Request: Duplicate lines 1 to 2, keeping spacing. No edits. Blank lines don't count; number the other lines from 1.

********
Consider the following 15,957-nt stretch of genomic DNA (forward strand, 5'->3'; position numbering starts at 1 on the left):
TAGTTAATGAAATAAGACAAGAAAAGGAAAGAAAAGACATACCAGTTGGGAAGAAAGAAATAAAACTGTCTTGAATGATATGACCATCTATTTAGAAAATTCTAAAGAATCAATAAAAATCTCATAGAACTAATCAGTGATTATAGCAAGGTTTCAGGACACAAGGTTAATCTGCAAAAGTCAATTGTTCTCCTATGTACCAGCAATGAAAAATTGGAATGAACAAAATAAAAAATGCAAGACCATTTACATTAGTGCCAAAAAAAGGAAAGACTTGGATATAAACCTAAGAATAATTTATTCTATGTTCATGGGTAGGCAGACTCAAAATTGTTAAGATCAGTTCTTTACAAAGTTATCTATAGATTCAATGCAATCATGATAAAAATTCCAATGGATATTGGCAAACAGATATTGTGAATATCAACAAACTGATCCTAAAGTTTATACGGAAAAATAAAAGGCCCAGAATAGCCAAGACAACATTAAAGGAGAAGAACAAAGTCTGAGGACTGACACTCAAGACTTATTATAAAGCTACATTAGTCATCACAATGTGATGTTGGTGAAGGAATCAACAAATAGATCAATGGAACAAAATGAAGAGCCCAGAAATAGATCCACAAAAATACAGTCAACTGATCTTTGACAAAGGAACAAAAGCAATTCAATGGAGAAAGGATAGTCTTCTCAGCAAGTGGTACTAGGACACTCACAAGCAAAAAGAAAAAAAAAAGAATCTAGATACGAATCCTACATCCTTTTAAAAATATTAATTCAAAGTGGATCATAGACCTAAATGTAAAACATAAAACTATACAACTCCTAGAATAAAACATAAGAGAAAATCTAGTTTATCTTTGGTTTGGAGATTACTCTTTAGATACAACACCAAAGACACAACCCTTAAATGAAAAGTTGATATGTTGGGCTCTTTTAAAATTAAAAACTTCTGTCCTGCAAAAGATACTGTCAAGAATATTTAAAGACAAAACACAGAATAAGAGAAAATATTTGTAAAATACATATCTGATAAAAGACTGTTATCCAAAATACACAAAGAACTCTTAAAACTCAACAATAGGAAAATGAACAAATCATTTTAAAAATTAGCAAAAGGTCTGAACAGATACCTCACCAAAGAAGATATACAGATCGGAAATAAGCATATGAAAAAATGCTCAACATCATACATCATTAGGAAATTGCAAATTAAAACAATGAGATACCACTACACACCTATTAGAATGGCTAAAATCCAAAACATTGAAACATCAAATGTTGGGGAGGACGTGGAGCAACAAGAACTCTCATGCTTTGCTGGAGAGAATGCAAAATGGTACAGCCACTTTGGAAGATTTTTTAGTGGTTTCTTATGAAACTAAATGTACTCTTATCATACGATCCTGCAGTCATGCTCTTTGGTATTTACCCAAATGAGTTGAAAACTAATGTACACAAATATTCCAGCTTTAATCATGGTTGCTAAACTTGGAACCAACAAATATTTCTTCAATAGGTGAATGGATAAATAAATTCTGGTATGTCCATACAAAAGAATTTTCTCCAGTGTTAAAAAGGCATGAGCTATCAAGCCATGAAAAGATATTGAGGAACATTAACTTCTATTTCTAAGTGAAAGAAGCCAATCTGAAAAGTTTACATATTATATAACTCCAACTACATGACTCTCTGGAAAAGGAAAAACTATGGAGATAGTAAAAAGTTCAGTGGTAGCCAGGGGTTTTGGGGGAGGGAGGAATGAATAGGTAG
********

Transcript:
Consider the following 15,957-nt stretch of genomic DNA (forward strand, 5'->3'; position numbering starts at 1 on the left):
TAGTTAATGAAATAAGACAAGAAAAGGAAAGAAAAGACATACCAGTTGGGAAGAAAGAAATAAAACTGTCTTGAATGATATGACCATCTATTTAGAAAATTCTAAAGAATCAATAAAAATCTCATAGAACTAATCAGTGATTATAGCAAGGTTTCAGGACACAAGGTTAATCTGCAAAAGTCAATTGTTCTCCTATGTACCAGCAATGAAAAATTGGAATGAACAAAATAAAAAATGCAAGACCATTTACATTAGTGCCAAAAAAAGGAAAGACTTGGATATAAACCTAAGAATAATTTATTCTATGTTCATGGGTAGGCAGACTCAAAATTGTTAAGATCAGTTCTTTACAAAGTTATCTATAGATTCAATGCAATCATGATAAAAATTCCAATGGATATTGGCAAACAGATATTGTGAATATCAACAAACTGATCCTAAAGTTTATACGGAAAAATAAAAGGCCCAGAATAGCCAAGACAACATTAAAGGAGAAGAACAAAGTCTGAGGACTGACACTCAAGACTTATTATAAAGCTACATTAGTCATCACAATGTGATGTTGGTGAAGGAATCAACAAATAGATCAATGGAACAAAATGAAGAGCCCAGAAATAGATCCACAAAAATACAGTCAACTGATCTTTGACAAAGGAACAAAAGCAATTCAATGGAGAAAGGATAGTCTTCTCAGCAAGTGGTACTAGGACACTCACAAGCAAAAAGAAAAAAAAAAGAATCTAGATACGAATCCTACATCCTTTTAAAAATATTAATTCAAAGTGGATCATAGACCTAAATGTAAAACATAAAACTATACAACTCCTAGAATAAAACATAAGAGAAAATCTAGTTTATCTTTGGTTTGGAGATTACTCTTTAGATACAACACCAAAGACACAACCCTTAAATGAAAAGTTGATATGTTGGGCTCTTTTAAAATTAAAAACTTCTGTCCTGCAAAAGATACTGTCAAGAATATTTAAAGACAAAACACAGAATAAGAGAAAATATTTGTAAAATACATATCTGATAAAAGACTGTTATCCAAAATACACAAAGAACTCTTAAAACTCAACAATAGGAAAATGAACAAATCATTTTAAAAATTAGCAAAAGGTCTGAACAGATACCTCACCAAAGAAGATATACAGATCGGAAATAAGCATATGAAAAAATGCTCAACATCATACATCATTAGGAAATTGCAAATTAAAACAATGAGATACCACTACACACCTATTAGAATGGCTAAAATCCAAAACATTGAAACATCAAATGTTGGGGAGGACGTGGAGCAACAAGAACTCTCATGCTTTGCTGGAGAGAATGCAAAATGGTACAGCCACTTTGGAAGATTTTTTAGTGGTTTCTTATGAAACTAAATGTACTCTTATCATACGATCCTGCAGTCATGCTCTTTGGTATTTACCCAAATGAGTTGAAAACTAATGTACACAAATATTCCAGCTTTAATCATGGTTGCTAAACTTGGAACCAACAAATATTTCTTCAATAGGTGAATGGATAAATAAATTCTGGTATGTCCATACAAAAGAATTTTCTCCAGTGTTAAAAAGGCATGAGCTATCAAGCCATGAAAAGATATTGAGGAACATTAACTTCTATTTCTAAGTGAAAGAAGCCAATCTGAAAAGTTTACATATTATATAACTCCAACTACATGACTCTCTGGAAAAGGAAAAACTATGGAGATAGTAAAAAGTTCAGTGGTAGCCAGGGGTTTTGGGGGAGGGAGGAATGAATAGGTAG